|Publication number||US4059340 A|
|Application number||US 05/524,702|
|Publication date||Nov 22, 1977|
|Filing date||Nov 18, 1974|
|Priority date||Nov 18, 1974|
|Publication number||05524702, 524702, US 4059340 A, US 4059340A, US-A-4059340, US4059340 A, US4059340A|
|Inventors||Frederic Jay Kahn, Gary Newton Taylor|
|Original Assignee||Bell Telephone Laboratories, Incorporated|
|Export Citation||BiBTeX, EndNote, RefMan|
|Patent Citations (3), Non-Patent Citations (1), Referenced by (9), Classifications (9)|
|External Links: USPTO, USPTO Assignment, Espacenet|
1. Field Of The Invention
The invention is concerned with optical devices which use liquid crystal materials for recording, storage, and display of graphical patterns.
2. Description of the Prior Art
Recent advances in laser technology and liquid crystal recording materials have made possible the development of high resolution graphical display devices which have distinct advantages over devices utilizing a cathode ray tube. Among such advantages are high resolution and image brightness, absence of flicker, and the capability of large screen display; devices enjoying these advantages are surveyed, for example, in "Infrared Laser Addressing of Media for Recording and Displaying of High-Resolution Graphic Information," Proceedings of the IEEE 61 (1973), pp. 1007-1013. To store graphical information such devices use a thin layer of a liquid crystal material contained between a pair of flat electrodes which are transparent to visible light but which absorb infrared radiation. A suitable electrode material is In2-x Snx 03-y which can be conveniently deposited by sputtering on fused silica substrates. In the following, an assembly consisting of a liquid crystal material contained between a pair of visibly transparent, infrared absorbing electrodes is called a liquid crystal cell.
Projection of patterns recorded in a liquid crystal cell can be effected in a manner analogous to the projection of a photographic slide in a projector utilizing a projector lamp and condenser and projection lenses. However, recording of patterns in a liquid crystal cell is effected thermally rather than optically and requires no chemical processing. Typically, while the bulk of the liquid crystal material is held at a temperature at which it is in a transparent, ordered liquid crystal phase, an isotropic phase is created by localized heating of the liquid crystal material. If the heated areas are allowed to cool at an appropriate rate, these areas do not order upon cooling to the temperature of the bulk liquid crystal phase and act as light scattering centers. Conversely, if the bulk of the material is in a light scattering state, local heating followed by cooling in the presence of an electrical field applied across the liquid crystal layer can be used to record patterns by locally eliminating light scattering centers.
Thermal writing is conveniently effected by a focused x-y deflected, intensity modulated infrared laser beam which locally heats the infrared absorbing electrodes. By moving the laser beam across the liquid crystal cell, any desired graphical pattern can be recorded.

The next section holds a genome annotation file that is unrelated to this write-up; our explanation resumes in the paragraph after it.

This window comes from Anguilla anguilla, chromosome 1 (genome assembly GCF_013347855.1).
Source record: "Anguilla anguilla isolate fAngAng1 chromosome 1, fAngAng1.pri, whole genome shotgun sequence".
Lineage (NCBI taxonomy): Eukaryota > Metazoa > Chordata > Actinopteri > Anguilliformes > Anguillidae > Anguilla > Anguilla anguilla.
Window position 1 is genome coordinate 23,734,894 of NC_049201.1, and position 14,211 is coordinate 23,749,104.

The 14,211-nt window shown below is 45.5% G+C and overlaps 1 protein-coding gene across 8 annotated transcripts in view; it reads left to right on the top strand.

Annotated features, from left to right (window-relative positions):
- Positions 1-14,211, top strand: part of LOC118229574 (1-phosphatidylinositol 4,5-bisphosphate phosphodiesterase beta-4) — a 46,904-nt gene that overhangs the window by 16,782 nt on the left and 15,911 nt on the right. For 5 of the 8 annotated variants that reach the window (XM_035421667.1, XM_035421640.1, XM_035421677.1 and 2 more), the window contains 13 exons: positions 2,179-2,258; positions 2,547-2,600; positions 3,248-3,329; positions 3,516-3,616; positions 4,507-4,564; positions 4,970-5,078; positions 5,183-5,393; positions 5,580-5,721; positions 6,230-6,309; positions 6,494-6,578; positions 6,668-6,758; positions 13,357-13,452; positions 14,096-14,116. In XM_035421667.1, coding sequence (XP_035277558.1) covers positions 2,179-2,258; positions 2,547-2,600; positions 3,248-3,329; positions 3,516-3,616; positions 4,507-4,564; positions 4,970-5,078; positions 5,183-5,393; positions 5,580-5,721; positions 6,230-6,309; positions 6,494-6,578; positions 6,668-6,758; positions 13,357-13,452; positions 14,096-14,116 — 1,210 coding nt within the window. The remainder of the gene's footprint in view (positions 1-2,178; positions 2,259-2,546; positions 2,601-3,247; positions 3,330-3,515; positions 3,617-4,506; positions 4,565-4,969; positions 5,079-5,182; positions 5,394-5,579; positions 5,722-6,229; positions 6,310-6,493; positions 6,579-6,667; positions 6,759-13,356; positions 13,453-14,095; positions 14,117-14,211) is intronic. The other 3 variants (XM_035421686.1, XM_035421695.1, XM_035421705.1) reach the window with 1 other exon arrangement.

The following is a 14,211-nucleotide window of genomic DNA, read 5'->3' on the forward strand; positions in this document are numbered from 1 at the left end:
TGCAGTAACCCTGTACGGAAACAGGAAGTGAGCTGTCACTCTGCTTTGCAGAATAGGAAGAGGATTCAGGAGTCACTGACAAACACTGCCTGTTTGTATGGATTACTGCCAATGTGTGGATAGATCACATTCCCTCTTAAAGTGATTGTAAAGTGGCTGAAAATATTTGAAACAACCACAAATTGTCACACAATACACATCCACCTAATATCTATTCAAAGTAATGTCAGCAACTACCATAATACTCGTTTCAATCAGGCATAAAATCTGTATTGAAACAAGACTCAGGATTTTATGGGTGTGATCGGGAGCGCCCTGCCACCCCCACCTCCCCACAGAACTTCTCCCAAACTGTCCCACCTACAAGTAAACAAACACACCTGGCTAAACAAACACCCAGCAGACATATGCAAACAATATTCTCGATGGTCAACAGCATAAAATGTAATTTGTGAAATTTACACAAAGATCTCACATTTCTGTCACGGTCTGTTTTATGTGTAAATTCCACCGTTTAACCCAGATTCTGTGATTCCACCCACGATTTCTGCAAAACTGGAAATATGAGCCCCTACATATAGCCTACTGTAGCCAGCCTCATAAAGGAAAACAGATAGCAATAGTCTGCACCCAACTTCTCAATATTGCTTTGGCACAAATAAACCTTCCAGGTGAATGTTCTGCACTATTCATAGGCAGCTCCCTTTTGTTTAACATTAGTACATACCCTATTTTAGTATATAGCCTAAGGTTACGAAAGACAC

Two types of liquid crystals have been used successfully in such display devices. Both types, "cholesteric" as well as "smectic" liquid crystals, have elongated, cigar-shaped molecules; they differ, however, in the arrangement of the molecules in thin liquid crystalline films. Specifically, for a uniformly ordered thin film of a Smectic liquid crystal material, molecules in the transparent state are arranged into parallel layers with the major axis of each molecule oriented, on the average, perpendicular to the layer. On the other hand, molecules in the transparent, uniformly ordered state of a cholesteric liquid crystal material have a helical ordering, the molecules on the average lying in planes normal to the helical ordering axis. In either case, uniform alignment in the liquid crystal phase is induced by a coating of a coupling agent applied to the substrate surfaces between which the liquid crystal material is contained. In F. J. Kahn, "Orientation of Liquid Crystals by Surface Coupling Agents," Appl. Phys. Lett. 22 (1972), pp. 386-388, a silane coupling agent is recommended for this purpose.
A specific example of a cholesteric liquid crystal is the material used for experiments described in H. Melchior et al., "Thermally Addressed Electrically Erased High-Resolution Liquid Crystal Light Valves," Appl. Phys. Lett. 21 (1972), pp. 392-394 and consisting of 90 percent N-(p-methoxybenzylidene)-p-n-butylaniline (MBBA) and 10 percent cholesteryl nonanoate (CN). An example of a smectic liquid crystal is N-(p-cyanobenzylidene)-p-n-octylaniline (CBOA) used in F. J. Kahn, "Laser-Addressed Thermo-Optic Smectic Liquid-Crystal Storage Displays," Appl. Phys. Lett 22, (1973) pp. 111-113. Liquid crystal cells using a smectic rather than a cholesteric liquid crystal material are more versatile due to a local erase capability. While erasure of scattering centers in a cholesteric liquid crystal merely requires the application of a suitable voltage to the electrodes containing the liquid crystal material, erasure of a pattern recorded in a smectic liquid crystal requires reheating the recorded pattern into the isotropic phase followed by cooling to the initial temperature of the smectic liquid crystal phase in the presence of a suitable voltage applied across the liquid crystal layer.
Dopants which are more soluble in the isotropic phase than in the liquid crystal phase of a liquid crystal material enhance the contrast ratio of patterns recorded in liquid crystal cells and increase the range of writing speeds at which high-contrast patterns can be recorded. These effects are believed to be due to nucleation of light scattering centers induced by the presence of the dopants.